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Hoffmann, R. A wiki for the life sciences where authorship matters. Nature Genetics (2008)

Bombesin, vasopressin, endothelin, bradykinin, and platelet-derived growth factor rapidly activate protein kinase D through a protein kinase C-dependent signal transduction pathway.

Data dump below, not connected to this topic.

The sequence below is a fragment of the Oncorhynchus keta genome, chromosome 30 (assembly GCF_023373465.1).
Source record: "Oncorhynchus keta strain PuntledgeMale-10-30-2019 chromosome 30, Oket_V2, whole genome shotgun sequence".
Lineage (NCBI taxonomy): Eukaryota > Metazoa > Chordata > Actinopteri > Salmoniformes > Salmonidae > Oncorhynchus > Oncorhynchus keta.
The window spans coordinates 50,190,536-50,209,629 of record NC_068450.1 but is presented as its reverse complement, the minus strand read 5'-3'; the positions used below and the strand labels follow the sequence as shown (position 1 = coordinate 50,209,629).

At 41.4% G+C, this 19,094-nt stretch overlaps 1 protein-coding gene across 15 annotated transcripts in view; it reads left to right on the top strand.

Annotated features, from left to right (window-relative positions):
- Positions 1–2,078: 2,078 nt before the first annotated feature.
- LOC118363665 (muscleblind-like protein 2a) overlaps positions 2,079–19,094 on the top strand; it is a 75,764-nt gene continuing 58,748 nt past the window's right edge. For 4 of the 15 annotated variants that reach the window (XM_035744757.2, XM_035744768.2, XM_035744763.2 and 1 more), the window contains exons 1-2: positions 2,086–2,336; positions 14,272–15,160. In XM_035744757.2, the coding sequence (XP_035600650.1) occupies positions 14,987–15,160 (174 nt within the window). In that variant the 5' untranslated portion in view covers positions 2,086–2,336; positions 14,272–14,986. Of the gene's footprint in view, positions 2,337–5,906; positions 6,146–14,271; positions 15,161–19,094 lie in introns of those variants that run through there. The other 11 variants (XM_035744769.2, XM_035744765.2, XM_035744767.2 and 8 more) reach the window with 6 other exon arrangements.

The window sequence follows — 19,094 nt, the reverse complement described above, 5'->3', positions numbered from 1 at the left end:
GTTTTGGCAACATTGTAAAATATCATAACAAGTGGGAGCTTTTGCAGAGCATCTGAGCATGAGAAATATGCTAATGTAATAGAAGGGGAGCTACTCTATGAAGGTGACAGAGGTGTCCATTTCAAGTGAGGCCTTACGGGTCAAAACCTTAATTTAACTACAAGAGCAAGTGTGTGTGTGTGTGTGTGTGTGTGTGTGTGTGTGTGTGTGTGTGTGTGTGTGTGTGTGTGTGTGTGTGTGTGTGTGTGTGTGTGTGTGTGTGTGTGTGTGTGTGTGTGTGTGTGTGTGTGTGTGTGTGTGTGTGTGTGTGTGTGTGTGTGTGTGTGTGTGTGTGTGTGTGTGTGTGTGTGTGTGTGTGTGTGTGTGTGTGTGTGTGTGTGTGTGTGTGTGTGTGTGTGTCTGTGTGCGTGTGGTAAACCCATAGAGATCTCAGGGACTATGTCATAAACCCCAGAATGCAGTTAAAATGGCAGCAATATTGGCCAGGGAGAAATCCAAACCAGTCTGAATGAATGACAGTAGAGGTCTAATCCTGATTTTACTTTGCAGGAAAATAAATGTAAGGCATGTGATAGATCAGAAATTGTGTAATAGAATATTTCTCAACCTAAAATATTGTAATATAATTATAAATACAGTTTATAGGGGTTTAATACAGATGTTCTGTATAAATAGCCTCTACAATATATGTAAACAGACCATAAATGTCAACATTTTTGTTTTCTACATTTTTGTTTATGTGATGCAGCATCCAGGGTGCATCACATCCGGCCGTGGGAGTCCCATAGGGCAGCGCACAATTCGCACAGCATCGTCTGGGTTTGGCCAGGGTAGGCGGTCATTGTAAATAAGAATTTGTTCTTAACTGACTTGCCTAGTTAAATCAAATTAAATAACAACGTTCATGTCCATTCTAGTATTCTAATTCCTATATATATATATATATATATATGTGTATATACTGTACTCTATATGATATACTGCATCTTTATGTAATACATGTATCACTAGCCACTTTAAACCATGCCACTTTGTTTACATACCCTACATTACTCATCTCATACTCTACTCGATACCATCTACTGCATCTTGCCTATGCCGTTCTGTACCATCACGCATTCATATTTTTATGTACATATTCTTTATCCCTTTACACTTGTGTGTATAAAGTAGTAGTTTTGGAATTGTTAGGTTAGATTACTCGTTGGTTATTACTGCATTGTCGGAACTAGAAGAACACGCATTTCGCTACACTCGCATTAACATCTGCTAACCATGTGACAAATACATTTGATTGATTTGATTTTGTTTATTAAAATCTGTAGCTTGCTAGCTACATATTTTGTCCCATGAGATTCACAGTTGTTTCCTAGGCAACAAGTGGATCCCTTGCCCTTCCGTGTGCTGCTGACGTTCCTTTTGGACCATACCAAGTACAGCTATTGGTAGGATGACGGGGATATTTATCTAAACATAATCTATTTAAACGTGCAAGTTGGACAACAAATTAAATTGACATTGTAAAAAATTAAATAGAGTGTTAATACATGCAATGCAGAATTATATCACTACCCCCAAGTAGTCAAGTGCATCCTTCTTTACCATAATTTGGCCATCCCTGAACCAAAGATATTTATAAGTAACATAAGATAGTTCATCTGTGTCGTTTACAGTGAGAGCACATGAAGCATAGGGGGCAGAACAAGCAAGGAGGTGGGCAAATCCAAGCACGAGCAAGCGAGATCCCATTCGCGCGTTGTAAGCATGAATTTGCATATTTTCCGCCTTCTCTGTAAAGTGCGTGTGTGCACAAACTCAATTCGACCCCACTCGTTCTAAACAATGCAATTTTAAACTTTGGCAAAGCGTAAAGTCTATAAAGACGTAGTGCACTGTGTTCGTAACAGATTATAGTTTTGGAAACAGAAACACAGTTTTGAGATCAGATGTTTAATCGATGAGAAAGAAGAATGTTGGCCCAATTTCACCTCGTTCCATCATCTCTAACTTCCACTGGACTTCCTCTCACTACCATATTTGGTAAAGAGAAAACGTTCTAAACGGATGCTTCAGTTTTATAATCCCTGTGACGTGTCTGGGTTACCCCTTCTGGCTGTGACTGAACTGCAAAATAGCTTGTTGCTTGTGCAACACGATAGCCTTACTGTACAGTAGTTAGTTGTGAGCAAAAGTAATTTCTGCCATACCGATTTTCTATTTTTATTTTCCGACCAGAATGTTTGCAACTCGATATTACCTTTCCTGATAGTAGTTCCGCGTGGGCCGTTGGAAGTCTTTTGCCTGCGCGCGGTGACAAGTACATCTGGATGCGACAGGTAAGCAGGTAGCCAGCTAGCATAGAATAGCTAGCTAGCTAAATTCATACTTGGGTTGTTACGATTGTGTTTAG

Protein kinase D ( PKD) is a serine/threonine protein kinase that is activated by phorbol esters via protein kinase C in intact cells. To assess the physiological significance of this putative pathway, we examined the regulation of PKD in living cells by mitogenic regulatory peptides and by platelet-derived growth factors (PDGF). Our results demonstrate that bombesin rapidly induces PKD activation in Swiss 3T3 cells, as shown by autophosphorylation and syntide-2 phosphorylation assays. Maximum PKD activation (14-fold above base-line levels) was obtained 90 s after bombesin stimulation. Bombesin also induced PKD activation in Rat-1 cells stably transfected with the bombesin/gastrin releasing peptide (GRP) receptor and in COS-7 cells transiently co-transfected with PKD and bombesin/GRP receptor expression constructs. No inducible kinase activity was demonstrated when COS-7 cells were transfected with a kinase-deficient PKD mutant. Bombesin-mediated PKD activation was prevented by treatment of Swiss 3T3 cells with the protein kinase C inhibitors GF 1092030X and Ro 31-8220. In contrast, these compounds did not inhibit PKD activity when added directly in vitro. Vasopressin, endothelin, and bradykinin also activated PKD in Swiss 3T3 cells through a PKC-dependent pathway. Platelet-derived growth factor-stimulated PKD activation in Swiss 3T3 cells and in porcine aortic endothelial cells stably transfected with PDGF-beta receptors. Treatment with GF 1092030X or Ro 31-8220 inhibited PKD activation induced by PDGF. Thus, our results indicate that PKD is activated by multiple signaling peptides through a protein kinase C-dependent signal transduction pathway in a variety of cell types.[1]


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